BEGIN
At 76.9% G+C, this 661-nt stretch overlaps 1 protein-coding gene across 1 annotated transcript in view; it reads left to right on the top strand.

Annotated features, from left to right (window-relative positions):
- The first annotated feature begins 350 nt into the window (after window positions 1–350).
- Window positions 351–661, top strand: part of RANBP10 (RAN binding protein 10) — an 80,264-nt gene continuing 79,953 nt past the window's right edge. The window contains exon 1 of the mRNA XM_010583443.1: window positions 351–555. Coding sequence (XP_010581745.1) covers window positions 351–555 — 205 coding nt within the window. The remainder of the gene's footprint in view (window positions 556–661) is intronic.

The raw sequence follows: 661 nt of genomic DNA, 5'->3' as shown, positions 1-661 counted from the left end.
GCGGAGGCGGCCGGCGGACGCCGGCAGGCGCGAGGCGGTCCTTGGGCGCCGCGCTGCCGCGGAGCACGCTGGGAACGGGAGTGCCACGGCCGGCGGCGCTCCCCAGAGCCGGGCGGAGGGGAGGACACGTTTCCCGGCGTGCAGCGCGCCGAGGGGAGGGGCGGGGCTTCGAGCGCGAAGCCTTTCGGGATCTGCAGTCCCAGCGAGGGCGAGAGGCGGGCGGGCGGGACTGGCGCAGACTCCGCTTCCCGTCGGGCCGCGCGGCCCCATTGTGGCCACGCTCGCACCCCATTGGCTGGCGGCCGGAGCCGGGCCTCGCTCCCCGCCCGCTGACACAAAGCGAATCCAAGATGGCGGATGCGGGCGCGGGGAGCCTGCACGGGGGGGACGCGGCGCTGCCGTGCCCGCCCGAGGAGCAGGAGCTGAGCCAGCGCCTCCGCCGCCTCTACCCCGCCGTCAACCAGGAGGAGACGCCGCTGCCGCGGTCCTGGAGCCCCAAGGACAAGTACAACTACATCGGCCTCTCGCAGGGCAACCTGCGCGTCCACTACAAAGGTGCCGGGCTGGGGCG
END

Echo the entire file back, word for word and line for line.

At 76.9% G+C, this 661-nt stretch overlaps 1 protein-coding gene across 1 annotated transcript in view; it reads left to right on the top strand.

Annotated features, from left to right (window-relative positions):
- The first annotated feature begins 350 nt into the window (after window positions 1–350).
- Window positions 351–661, top strand: part of RANBP10 (RAN binding protein 10) — an 80,264-nt gene continuing 79,953 nt past the window's right edge. The window contains exon 1 of the mRNA XM_010583443.1: window positions 351–555. Coding sequence (XP_010581745.1) covers window positions 351–555 — 205 coding nt within the window. The remainder of the gene's footprint in view (window positions 556–661) is intronic.

The raw sequence follows: 661 nt of genomic DNA, 5'->3' as shown, positions 1-661 counted from the left end.
GCGGAGGCGGCCGGCGGACGCCGGCAGGCGCGAGGCGGTCCTTGGGCGCCGCGCTGCCGCGGAGCACGCTGGGAACGGGAGTGCCACGGCCGGCGGCGCTCCCCAGAGCCGGGCGGAGGGGAGGACACGTTTCCCGGCGTGCAGCGCGCCGAGGGGAGGGGCGGGGCTTCGAGCGCGAAGCCTTTCGGGATCTGCAGTCCCAGCGAGGGCGAGAGGCGGGCGGGCGGGACTGGCGCAGACTCCGCTTCCCGTCGGGCCGCGCGGCCCCATTGTGGCCACGCTCGCACCCCATTGGCTGGCGGCCGGAGCCGGGCCTCGCTCCCCGCCCGCTGACACAAAGCGAATCCAAGATGGCGGATGCGGGCGCGGGGAGCCTGCACGGGGGGGACGCGGCGCTGCCGTGCCCGCCCGAGGAGCAGGAGCTGAGCCAGCGCCTCCGCCGCCTCTACCCCGCCGTCAACCAGGAGGAGACGCCGCTGCCGCGGTCCTGGAGCCCCAAGGACAAGTACAACTACATCGGCCTCTCGCAGGGCAACCTGCGCGTCCACTACAAAGGTGCCGGGCTGGGGCG